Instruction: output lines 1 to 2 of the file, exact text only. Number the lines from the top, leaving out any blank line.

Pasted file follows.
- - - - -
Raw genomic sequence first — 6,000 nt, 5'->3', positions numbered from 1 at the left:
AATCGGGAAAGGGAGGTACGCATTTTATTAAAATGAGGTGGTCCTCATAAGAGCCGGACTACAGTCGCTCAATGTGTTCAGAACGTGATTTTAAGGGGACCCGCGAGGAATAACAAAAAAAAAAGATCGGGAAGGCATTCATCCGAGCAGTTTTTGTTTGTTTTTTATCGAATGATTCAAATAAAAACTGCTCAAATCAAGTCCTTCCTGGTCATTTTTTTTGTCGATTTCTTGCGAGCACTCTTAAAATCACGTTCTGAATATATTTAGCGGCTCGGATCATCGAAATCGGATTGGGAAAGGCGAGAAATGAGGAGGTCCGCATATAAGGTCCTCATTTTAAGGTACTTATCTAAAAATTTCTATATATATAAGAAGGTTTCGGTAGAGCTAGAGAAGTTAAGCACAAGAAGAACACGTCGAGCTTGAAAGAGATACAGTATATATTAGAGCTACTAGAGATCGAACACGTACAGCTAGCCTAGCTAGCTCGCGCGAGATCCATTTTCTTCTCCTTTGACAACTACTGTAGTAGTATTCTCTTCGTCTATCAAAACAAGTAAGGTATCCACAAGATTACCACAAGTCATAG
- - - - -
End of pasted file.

Raw genomic sequence first — 6,000 nt, 5'->3', positions numbered from 1 at the left:
AATCGGGAAAGGGAGGTACGCATTTTATTAAAATGAGGTGGTCCTCATAAGAGCCGGACTACAGTCGCTCAATGTGTTCAGAACGTGATTTTAAGGGGACCCGCGAGGAATAACAAAAAAAAAAGATCGGGAAGGCATTCATCCGAGCAGTTTTTGTTTGTTTTTTATCGAATGATTCAAATAAAAACTGCTCAAATCAAGTCCTTCCTGGTCATTTTTTTTGTCGATTTCTTGCGAGCACTCTTAAAATCACGTTCTGAATATATTTAGCGGCTCGGATCATCGAAATCGGATTGGGAAAGGCGAGAAATGAGGAGGTCCGCATATAAGGTCCTCATTTTAAGGTACTTATCTAAAAATTTCTATATATATAAGAAGGTTTCGGTAGAGCTAGAGAAGTTAAGCACAAGAAGAACACGTCGAGCTTGAAAGAGATACAGTATATATTAGAGCTACTAGAGATCGAACACGTACAGCTAGCCTAGCTAGCTCGCGCGAGATCCATTTTCTTCTCCTTTGACAACTACTGTAGTAGTATTCTCTTCGTCTATCAAAACAAGTAAGGTATCCACAAGATTACCACAAGTCATAG